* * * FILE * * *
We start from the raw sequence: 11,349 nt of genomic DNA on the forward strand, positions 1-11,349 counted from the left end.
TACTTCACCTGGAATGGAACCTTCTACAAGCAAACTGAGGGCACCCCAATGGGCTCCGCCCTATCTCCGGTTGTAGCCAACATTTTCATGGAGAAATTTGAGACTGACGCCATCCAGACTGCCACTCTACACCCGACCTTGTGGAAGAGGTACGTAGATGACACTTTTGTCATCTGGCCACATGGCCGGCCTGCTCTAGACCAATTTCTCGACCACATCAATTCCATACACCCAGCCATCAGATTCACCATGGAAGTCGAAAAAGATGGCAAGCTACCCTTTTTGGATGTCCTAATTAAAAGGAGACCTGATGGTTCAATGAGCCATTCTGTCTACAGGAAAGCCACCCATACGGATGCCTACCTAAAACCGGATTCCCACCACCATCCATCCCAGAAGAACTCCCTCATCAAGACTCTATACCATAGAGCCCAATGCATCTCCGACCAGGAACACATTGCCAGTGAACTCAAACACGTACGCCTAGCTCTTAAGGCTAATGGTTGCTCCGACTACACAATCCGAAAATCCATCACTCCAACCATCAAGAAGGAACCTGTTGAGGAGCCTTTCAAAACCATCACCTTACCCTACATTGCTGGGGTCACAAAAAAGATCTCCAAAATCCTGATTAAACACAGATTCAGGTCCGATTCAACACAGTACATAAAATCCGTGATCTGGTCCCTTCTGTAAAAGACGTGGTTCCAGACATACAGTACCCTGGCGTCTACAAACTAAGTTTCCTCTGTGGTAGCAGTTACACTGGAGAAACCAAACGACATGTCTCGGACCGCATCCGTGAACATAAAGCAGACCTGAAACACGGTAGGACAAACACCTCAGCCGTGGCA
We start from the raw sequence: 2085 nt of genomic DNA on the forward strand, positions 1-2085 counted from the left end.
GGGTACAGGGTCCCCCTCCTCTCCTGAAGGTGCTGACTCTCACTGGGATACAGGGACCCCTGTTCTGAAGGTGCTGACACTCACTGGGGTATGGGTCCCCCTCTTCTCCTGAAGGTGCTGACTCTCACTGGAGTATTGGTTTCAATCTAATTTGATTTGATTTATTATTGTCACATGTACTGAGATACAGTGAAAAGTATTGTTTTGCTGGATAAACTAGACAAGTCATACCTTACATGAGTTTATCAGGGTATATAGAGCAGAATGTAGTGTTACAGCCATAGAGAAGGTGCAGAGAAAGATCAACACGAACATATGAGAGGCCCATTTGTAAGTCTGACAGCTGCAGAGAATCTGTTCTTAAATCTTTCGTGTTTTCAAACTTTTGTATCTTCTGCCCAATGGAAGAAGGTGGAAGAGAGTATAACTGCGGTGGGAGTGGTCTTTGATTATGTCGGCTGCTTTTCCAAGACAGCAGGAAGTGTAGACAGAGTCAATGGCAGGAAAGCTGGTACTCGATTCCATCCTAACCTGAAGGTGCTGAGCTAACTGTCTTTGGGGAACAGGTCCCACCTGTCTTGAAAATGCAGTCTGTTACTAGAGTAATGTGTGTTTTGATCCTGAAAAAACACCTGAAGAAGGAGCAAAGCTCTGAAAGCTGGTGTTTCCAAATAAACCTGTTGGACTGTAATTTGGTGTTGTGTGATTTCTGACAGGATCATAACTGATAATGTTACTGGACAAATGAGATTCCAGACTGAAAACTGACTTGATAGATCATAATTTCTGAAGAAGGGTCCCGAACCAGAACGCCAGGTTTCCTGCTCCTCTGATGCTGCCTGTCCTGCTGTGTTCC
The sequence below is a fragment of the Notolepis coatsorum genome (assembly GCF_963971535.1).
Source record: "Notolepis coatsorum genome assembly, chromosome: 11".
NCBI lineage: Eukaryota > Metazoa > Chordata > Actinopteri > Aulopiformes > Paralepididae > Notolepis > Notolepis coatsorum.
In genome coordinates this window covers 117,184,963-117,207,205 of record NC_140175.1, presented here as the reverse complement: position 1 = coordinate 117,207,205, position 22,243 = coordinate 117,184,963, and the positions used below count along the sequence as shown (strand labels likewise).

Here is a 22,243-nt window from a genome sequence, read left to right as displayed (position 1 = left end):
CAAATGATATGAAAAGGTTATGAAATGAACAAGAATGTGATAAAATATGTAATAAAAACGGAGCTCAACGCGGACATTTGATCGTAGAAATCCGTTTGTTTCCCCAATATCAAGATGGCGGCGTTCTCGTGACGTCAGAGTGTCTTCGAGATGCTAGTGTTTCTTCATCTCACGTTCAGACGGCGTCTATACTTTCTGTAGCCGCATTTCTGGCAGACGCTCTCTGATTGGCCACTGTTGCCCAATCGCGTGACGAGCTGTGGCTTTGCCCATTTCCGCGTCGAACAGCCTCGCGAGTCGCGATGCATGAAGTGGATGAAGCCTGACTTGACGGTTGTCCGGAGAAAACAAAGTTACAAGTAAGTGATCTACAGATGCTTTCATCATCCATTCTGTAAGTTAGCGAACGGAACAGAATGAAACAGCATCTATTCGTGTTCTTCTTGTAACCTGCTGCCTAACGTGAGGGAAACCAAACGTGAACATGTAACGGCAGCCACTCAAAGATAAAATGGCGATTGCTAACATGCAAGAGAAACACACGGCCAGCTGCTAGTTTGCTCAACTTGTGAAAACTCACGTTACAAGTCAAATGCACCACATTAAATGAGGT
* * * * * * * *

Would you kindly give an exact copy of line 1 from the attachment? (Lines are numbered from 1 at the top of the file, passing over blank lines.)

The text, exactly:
We start from the raw sequence: 11,349 nt of genomic DNA on the forward strand, positions 1-11,349 counted from the left end.